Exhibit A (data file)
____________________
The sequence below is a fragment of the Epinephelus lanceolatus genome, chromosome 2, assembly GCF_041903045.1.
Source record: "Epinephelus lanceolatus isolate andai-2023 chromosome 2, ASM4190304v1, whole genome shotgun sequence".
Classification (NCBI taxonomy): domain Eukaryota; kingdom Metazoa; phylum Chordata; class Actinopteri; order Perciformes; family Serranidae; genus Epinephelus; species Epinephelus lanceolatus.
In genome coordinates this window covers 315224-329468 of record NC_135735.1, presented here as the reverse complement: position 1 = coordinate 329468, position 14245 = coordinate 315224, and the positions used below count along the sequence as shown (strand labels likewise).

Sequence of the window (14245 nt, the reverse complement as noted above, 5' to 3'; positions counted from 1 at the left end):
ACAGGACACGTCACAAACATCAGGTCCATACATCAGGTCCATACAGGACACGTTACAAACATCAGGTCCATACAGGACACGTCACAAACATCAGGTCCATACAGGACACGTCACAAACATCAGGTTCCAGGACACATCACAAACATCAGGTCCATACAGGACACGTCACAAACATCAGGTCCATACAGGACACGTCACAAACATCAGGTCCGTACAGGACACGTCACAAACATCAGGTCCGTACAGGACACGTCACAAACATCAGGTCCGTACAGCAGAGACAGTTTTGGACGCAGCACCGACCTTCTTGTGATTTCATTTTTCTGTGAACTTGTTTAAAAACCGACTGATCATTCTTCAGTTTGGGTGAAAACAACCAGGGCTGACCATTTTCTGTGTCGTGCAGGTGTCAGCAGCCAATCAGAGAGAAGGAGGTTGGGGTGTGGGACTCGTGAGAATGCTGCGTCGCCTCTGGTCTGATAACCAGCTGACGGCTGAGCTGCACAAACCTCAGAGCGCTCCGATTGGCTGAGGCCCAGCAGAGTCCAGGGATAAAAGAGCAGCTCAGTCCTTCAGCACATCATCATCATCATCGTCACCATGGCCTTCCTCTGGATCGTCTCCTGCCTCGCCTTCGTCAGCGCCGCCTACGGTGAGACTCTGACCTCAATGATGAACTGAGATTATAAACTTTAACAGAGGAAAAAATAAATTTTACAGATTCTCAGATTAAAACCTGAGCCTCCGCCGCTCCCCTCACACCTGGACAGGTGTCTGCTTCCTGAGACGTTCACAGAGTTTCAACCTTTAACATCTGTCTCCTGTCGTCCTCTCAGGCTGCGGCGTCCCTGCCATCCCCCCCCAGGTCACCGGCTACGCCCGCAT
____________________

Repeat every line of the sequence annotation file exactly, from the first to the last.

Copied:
The sequence below is a fragment of the Epinephelus lanceolatus genome, chromosome 2, assembly GCF_041903045.1.
Source record: "Epinephelus lanceolatus isolate andai-2023 chromosome 2, ASM4190304v1, whole genome shotgun sequence".
Classification (NCBI taxonomy): domain Eukaryota; kingdom Metazoa; phylum Chordata; class Actinopteri; order Perciformes; family Serranidae; genus Epinephelus; species Epinephelus lanceolatus.
In genome coordinates this window covers 315224-329468 of record NC_135735.1, presented here as the reverse complement: position 1 = coordinate 329468, position 14245 = coordinate 315224, and the positions used below count along the sequence as shown (strand labels likewise).

Sequence of the window (14245 nt, the reverse complement as noted above, 5' to 3'; positions counted from 1 at the left end):
ACAGGACACGTCACAAACATCAGGTCCATACATCAGGTCCATACAGGACACGTTACAAACATCAGGTCCATACAGGACACGTCACAAACATCAGGTCCATACAGGACACGTCACAAACATCAGGTTCCAGGACACATCACAAACATCAGGTCCATACAGGACACGTCACAAACATCAGGTCCATACAGGACACGTCACAAACATCAGGTCCGTACAGGACACGTCACAAACATCAGGTCCGTACAGGACACGTCACAAACATCAGGTCCGTACAGCAGAGACAGTTTTGGACGCAGCACCGACCTTCTTGTGATTTCATTTTTCTGTGAACTTGTTTAAAAACCGACTGATCATTCTTCAGTTTGGGTGAAAACAACCAGGGCTGACCATTTTCTGTGTCGTGCAGGTGTCAGCAGCCAATCAGAGAGAAGGAGGTTGGGGTGTGGGACTCGTGAGAATGCTGCGTCGCCTCTGGTCTGATAACCAGCTGACGGCTGAGCTGCACAAACCTCAGAGCGCTCCGATTGGCTGAGGCCCAGCAGAGTCCAGGGATAAAAGAGCAGCTCAGTCCTTCAGCACATCATCATCATCATCGTCACCATGGCCTTCCTCTGGATCGTCTCCTGCCTCGCCTTCGTCAGCGCCGCCTACGGTGAGACTCTGACCTCAATGATGAACTGAGATTATAAACTTTAACAGAGGAAAAAATAAATTTTACAGATTCTCAGATTAAAACCTGAGCCTCCGCCGCTCCCCTCACACCTGGACAGGTGTCTGCTTCCTGAGACGTTCACAGAGTTTCAACCTTTAACATCTGTCTCCTGTCGTCCTCTCAGGCTGCGGCGTCCCTGCCATCCCCCCCCAGGTCACCGGCTACGCCCGCAT